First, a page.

CQ WEEKLY – VANTAGE POINT
June 18, 2011 – 11:26 a.m.
A Rethink on Taxes?
By Alan K. Ota, CQ Staff
The group Americans for Tax Reform and its leader, Grover Norquist, have spent the past quarter-century trying to impose fiscal austerity on government through lower taxes. Now, though, a small number of Republicans in Congress — Norquist’s natural allies — are rebelling against his outsized influence in GOP politics.
A handful of members have even refused to sign the group’s pledge not to raise taxes or reduce tax breaks — either because they don’t like taking any pledge beyond their oath of office or because they consider Norquist’s pledge so doctrinaire that it could interfere with any chance for actual tax reform.
Some lawmakers who want to streamline and restructure the tax system, and perhaps move to either a flat-rate or a consumption tax, worry that Norquist’s rigid terms could make those changes difficult.
Norquist also has antagonized Republicans by insisting that every proposal to repeal business tax breaks be paired with offsetting tax cuts. That stance could hamper efforts by some GOP members, siding with Democrats, to reduce or eliminate what they consider corporate giveaways in the tax code.
Over the past week, a group of rebels led by Republican Sen.
Coburn and his allies argue that the ethanol industry should prosper or die on its own, even though ethanol costs more to produce than gasoline and can compete at the pump only if it is subsidized and the government requires its use.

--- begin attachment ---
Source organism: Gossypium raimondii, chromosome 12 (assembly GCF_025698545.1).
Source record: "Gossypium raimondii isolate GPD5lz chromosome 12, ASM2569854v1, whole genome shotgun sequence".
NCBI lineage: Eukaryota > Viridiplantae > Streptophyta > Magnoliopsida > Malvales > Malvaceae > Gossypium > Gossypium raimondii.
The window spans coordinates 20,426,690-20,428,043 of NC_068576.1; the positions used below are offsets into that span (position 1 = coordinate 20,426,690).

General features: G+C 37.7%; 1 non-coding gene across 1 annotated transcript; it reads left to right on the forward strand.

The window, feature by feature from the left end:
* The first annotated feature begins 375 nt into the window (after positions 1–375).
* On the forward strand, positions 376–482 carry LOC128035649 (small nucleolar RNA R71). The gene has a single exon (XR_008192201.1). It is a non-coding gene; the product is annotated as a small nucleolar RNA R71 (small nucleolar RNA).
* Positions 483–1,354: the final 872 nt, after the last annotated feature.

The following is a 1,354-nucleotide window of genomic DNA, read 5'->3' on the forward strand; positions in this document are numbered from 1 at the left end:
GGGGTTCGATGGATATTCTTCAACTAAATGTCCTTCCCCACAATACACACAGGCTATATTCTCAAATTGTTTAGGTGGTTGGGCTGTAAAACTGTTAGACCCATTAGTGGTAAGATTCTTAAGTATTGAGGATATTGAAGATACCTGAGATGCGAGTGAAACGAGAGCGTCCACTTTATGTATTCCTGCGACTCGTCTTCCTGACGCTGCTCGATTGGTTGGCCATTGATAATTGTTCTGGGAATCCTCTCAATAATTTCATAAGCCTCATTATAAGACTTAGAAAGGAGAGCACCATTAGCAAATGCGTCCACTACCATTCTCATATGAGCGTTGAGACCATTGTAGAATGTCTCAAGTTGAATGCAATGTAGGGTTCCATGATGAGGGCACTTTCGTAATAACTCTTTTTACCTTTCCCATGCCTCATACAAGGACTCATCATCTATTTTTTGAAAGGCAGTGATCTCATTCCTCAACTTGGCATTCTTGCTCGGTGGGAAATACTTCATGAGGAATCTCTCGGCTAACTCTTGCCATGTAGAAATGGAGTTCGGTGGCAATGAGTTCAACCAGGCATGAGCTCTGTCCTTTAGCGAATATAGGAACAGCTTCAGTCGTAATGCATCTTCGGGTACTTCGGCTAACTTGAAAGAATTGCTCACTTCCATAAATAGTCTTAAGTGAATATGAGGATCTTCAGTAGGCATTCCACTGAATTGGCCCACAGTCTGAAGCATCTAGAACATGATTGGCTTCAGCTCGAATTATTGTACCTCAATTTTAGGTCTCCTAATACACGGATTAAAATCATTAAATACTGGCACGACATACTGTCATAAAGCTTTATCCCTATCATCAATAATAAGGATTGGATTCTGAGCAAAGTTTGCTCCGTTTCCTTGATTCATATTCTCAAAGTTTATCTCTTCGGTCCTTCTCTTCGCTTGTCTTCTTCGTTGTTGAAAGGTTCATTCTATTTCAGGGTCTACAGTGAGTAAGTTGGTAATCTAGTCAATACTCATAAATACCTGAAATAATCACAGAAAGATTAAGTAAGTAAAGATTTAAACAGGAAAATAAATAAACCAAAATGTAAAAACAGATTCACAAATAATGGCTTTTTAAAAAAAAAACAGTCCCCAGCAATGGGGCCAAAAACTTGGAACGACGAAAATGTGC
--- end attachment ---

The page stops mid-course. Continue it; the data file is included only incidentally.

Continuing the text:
When Coburn began to gain allies on the ethanol issue, Norquist instructed his supporters that they could vote for Coburn’s amendment if it was paired with tax cuts.
Ultimately, the Senate adopted a modified version of the amendment by Coburn and California Democrat
Some Republicans said Norquist was stretching the definition of tax increases. “Some folks say eliminating deductions is raising taxes,” said Sen.
“Grover,” said Sen.
Norquist denies he is reinterpreting the pledge, and in fact sees no reason to change it. “It’s clear,” he says, “Everybody understands it.”
The pledge’s acceptance this year by all but 13 Republicans in Congress, Norquist says, is a high-water mark since he first circulated it in 1986.
A Rethink on Taxes?
But the political landscape he travels may be shifting. For years, it has been GOP moderates such as Sen.
Woodall says he’s concerned that a flat tax or a consumption tax, which he favors, might violate the pledge’s spirit by raising slightly more revenue from some families than the income tax does.
Norquist has long favored a simpler tax system, but says a consumption tax is at least a decade off. There is no reason now to try and adjust the pledge for that. As for Woodall’s reluctance to sign, Norquist said, “He’ll be primaried some day, and take the pledge.”